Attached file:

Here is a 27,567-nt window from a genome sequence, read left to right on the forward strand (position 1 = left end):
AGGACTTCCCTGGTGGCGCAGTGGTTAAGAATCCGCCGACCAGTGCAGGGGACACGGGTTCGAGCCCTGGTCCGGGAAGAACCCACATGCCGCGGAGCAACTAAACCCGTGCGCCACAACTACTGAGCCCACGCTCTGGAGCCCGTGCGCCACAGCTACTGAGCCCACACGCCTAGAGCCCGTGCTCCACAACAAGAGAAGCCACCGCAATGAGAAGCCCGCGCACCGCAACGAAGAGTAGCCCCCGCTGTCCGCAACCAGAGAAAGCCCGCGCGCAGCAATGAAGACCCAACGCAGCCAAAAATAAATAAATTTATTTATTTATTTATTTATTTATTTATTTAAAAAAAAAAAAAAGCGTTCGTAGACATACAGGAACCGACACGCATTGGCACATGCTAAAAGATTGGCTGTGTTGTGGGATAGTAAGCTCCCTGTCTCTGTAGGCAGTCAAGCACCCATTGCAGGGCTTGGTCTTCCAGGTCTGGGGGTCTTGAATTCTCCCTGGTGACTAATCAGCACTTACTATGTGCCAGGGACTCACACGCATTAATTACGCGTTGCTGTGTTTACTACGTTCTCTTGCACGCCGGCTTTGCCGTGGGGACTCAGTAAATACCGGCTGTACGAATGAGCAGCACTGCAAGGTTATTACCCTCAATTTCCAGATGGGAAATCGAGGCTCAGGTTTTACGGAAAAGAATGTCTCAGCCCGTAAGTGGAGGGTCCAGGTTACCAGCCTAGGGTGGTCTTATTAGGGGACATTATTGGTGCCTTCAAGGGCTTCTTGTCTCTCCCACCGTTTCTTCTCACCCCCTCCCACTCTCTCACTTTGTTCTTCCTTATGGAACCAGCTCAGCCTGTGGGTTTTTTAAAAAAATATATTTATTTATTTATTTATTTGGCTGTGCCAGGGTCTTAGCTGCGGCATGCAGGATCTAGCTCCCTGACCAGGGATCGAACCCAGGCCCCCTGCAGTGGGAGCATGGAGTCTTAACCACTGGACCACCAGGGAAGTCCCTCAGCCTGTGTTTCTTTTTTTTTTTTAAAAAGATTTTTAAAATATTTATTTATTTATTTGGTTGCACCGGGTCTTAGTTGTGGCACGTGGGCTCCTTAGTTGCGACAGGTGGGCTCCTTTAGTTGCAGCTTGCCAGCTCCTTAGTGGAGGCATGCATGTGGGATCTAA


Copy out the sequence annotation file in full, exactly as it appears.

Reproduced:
Here is a 27,567-nt window from a genome sequence, read left to right on the forward strand (position 1 = left end):
AGGACTTCCCTGGTGGCGCAGTGGTTAAGAATCCGCCGACCAGTGCAGGGGACACGGGTTCGAGCCCTGGTCCGGGAAGAACCCACATGCCGCGGAGCAACTAAACCCGTGCGCCACAACTACTGAGCCCACGCTCTGGAGCCCGTGCGCCACAGCTACTGAGCCCACACGCCTAGAGCCCGTGCTCCACAACAAGAGAAGCCACCGCAATGAGAAGCCCGCGCACCGCAACGAAGAGTAGCCCCCGCTGTCCGCAACCAGAGAAAGCCCGCGCGCAGCAATGAAGACCCAACGCAGCCAAAAATAAATAAATTTATTTATTTATTTATTTATTTATTTATTTAAAAAAAAAAAAAAGCGTTCGTAGACATACAGGAACCGACACGCATTGGCACATGCTAAAAGATTGGCTGTGTTGTGGGATAGTAAGCTCCCTGTCTCTGTAGGCAGTCAAGCACCCATTGCAGGGCTTGGTCTTCCAGGTCTGGGGGTCTTGAATTCTCCCTGGTGACTAATCAGCACTTACTATGTGCCAGGGACTCACACGCATTAATTACGCGTTGCTGTGTTTACTACGTTCTCTTGCACGCCGGCTTTGCCGTGGGGACTCAGTAAATACCGGCTGTACGAATGAGCAGCACTGCAAGGTTATTACCCTCAATTTCCAGATGGGAAATCGAGGCTCAGGTTTTACGGAAAAGAATGTCTCAGCCCGTAAGTGGAGGGTCCAGGTTACCAGCCTAGGGTGGTCTTATTAGGGGACATTATTGGTGCCTTCAAGGGCTTCTTGTCTCTCCCACCGTTTCTTCTCACCCCCTCCCACTCTCTCACTTTGTTCTTCCTTATGGAACCAGCTCAGCCTGTGGGTTTTTTAAAAAAATATATTTATTTATTTATTTATTTGGCTGTGCCAGGGTCTTAGCTGCGGCATGCAGGATCTAGCTCCCTGACCAGGGATCGAACCCAGGCCCCCTGCAGTGGGAGCATGGAGTCTTAACCACTGGACCACCAGGGAAGTCCCTCAGCCTGTGTTTCTTTTTTTTTTTTAAAAAGATTTTTAAAATATTTATTTATTTATTTGGTTGCACCGGGTCTTAGTTGTGGCACGTGGGCTCCTTAGTTGCGACAGGTGGGCTCCTTTAGTTGCAGCTTGCCAGCTCCTTAGTGGAGGCATGCATGTGGGATCTAA